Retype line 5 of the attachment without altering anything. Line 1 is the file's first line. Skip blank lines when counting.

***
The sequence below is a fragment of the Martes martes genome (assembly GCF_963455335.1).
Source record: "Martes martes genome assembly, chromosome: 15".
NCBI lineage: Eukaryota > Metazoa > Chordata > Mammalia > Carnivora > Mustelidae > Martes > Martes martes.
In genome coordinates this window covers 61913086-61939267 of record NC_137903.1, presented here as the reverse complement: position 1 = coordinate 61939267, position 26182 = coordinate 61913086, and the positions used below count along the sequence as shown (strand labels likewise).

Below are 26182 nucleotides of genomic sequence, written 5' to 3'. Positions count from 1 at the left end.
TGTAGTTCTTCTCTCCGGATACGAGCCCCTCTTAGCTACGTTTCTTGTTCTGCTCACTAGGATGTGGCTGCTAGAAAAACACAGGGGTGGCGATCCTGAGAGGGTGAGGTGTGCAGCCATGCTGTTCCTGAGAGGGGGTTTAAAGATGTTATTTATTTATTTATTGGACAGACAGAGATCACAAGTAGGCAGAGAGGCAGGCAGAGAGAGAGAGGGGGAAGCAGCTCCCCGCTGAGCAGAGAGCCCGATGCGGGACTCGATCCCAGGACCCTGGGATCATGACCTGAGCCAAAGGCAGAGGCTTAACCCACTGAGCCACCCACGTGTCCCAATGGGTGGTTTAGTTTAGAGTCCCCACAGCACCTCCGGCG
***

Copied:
Below are 26182 nucleotides of genomic sequence, written 5' to 3'. Positions count from 1 at the left end.